Winter is coming.” That is the motto and subtheme in an exceedingly popular TV show.
Whether you are a frequent viewer or not, it’s quite easy for these words to fall to your thoughts and lips as this season begins to greet us. It’s an even more prevalent motto in the mind of a native
Floridian turned recent transplant like myself. I have started to ask fellow Rangers how to prepare my car in the mornings, plan social gatherings for the months ahead, and even brought my rain pants out of the far reaches of my closet. Winter provides dreary and gray gloom, this we know. But what it represents is something old and familiar to our circadian rhythm, our internal clocks.
Like a flashing yellow streetlight engulfed with fog, winter is that reminder of reduced speeds ahead.
Every life and workspace will vary, but for myself at the Park, winter season has a slower beat. Less field trips to plan for students and teachers who are anxious to greet the outdoors, weekly programming is on pause, and although there is less light in the day, there seem to be more hours to get tasks done. And that, my readers, is what I refer to as that slower internal clock.
No matter your lifestyle or work environment, look for it this winter. Call it optimism or innocence, but I challenge you to look for the moments of “reduced speed ahead” in this winter. Whether its forcing yourself to walk the block after dinner in a drizzle, writing a letter (not a text or email) to an old friend, or taking a 30 second break to glance out your work window. Winter is for the slow methodical beats that calm your heart rate down in order to appreciate and evaluate your surroundings in life.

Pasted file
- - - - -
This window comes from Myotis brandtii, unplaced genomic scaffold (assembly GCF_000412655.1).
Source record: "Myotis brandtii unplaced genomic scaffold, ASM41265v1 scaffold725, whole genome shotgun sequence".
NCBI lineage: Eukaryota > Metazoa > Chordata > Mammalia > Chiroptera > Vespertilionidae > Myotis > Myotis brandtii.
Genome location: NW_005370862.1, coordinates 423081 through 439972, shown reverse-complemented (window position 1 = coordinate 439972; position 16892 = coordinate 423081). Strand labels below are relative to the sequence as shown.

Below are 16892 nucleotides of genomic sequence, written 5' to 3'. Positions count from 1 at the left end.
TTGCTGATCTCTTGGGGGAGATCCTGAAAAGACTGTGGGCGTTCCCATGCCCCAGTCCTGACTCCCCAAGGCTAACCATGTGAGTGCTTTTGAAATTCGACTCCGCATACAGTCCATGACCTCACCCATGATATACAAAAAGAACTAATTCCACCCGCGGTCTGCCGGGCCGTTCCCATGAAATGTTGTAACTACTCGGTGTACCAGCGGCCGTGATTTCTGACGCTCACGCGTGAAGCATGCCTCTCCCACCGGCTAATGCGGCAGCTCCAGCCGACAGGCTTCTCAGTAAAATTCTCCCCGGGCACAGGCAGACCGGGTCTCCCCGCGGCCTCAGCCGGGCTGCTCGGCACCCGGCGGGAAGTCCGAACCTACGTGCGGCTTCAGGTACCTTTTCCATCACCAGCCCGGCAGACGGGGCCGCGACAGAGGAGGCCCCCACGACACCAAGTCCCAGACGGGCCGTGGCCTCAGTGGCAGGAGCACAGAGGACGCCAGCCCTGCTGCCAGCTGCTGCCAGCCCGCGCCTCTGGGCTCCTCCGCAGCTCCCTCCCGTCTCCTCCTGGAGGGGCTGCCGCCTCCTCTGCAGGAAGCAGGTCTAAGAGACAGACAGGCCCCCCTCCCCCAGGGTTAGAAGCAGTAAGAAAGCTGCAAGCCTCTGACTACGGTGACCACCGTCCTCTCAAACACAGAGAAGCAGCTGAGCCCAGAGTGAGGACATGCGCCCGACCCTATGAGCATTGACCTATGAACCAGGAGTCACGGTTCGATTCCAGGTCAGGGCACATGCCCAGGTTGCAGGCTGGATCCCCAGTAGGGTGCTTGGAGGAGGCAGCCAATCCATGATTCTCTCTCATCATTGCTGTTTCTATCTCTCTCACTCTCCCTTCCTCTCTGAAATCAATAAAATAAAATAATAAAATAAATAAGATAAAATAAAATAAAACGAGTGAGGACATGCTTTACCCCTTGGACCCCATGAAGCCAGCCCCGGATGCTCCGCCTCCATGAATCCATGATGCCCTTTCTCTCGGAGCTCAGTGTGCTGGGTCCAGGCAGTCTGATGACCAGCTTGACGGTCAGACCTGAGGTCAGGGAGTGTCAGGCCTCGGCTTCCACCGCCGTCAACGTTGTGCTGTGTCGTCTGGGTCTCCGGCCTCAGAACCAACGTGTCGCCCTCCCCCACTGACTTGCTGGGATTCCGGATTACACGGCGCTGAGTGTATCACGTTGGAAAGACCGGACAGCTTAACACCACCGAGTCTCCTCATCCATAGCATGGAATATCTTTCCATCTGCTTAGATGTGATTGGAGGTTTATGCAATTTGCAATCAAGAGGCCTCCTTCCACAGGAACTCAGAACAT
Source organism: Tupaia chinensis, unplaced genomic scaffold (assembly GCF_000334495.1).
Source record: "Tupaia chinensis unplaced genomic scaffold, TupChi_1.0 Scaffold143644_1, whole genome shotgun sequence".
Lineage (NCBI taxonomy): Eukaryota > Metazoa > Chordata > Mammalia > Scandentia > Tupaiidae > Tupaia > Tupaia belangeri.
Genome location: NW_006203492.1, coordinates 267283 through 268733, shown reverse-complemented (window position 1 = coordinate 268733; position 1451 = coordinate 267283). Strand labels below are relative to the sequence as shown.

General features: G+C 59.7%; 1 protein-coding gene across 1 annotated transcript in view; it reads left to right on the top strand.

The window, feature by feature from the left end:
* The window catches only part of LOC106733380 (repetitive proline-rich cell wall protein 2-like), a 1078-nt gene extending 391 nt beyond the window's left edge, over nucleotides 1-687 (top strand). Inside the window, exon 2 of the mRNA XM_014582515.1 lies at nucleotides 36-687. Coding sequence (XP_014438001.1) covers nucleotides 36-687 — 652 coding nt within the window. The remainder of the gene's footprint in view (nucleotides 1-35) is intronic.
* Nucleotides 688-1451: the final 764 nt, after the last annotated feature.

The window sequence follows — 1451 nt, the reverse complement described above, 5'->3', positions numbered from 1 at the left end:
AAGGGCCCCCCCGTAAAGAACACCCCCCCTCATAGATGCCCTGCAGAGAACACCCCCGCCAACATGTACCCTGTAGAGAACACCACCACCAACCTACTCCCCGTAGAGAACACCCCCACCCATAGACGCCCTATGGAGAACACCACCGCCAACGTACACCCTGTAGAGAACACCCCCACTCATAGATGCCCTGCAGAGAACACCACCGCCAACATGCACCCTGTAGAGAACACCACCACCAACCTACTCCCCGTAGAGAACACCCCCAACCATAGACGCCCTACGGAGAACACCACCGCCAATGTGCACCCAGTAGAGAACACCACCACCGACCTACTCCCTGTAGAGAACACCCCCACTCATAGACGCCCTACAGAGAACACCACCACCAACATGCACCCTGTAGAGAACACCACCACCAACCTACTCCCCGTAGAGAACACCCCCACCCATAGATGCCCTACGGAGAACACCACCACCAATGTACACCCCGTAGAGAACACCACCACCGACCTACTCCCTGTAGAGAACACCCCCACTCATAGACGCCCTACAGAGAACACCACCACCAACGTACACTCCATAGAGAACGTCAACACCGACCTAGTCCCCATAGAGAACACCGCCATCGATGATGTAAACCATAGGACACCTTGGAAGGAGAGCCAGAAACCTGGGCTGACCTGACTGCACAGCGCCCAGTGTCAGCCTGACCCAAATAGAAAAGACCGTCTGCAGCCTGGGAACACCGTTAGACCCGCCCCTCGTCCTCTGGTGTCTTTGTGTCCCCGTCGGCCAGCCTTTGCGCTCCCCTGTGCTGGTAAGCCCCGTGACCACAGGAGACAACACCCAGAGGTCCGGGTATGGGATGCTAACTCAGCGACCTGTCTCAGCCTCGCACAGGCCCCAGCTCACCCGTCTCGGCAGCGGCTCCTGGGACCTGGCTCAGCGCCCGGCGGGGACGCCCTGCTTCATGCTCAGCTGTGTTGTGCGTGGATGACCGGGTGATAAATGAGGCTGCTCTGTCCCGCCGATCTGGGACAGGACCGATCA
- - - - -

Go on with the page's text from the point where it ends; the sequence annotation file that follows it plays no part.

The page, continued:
Before this gets too sentimental for some, I want to bring in a scientific concept to further prove my point. I was reviewing the Interpretive signs that need renovation at the Sand Dunes Interpretive Trail at West Beach, one of a few winter projects planned. The sign pictured has a word that I enjoyed throughout my ecology lab in college, “eutrophication”. To prevent an additional tab brought up on your computer, it relates to the excessive amount of nutrients that pour into a body of water. These exorbitant levels of nutrients stimulate aquatic plant growth into overtime, which only causes the depletion of oxygen levels for the animals, resulting in their death.
The nutrients we look at pouring into our own body, such as stressors, deadlines, and tasks can deteriorate our oxygen levels as well. In fact, our heart, brain, and even muscles are a few aspects of our daily life that rely on the healthy sustenance of oxygen levels. A frequent assessment of the level of nutrients placed on you is a great thing to do, and winter can help provide the time to make that a priority.
There are so many moments throughout the year that require fast paced progress to lead to the dwindling of a proper intake of oxygen. Winter here may be drenched in gloom, discouragement of motivation, and dull colors. But keep your eyes on the flashing yellow light in the distant fog to remind yourself to take it slower.
Summer will be coming, with busier schedules, kids to entertain, or outdoor activities chanting your name. Take stock in deep, oxygenated breaths and see the small joy that sometimes hides from you in winter. Slow paces keep you mindful, a slower mind keeps you grateful.
From Deception Pass Currents, October 2017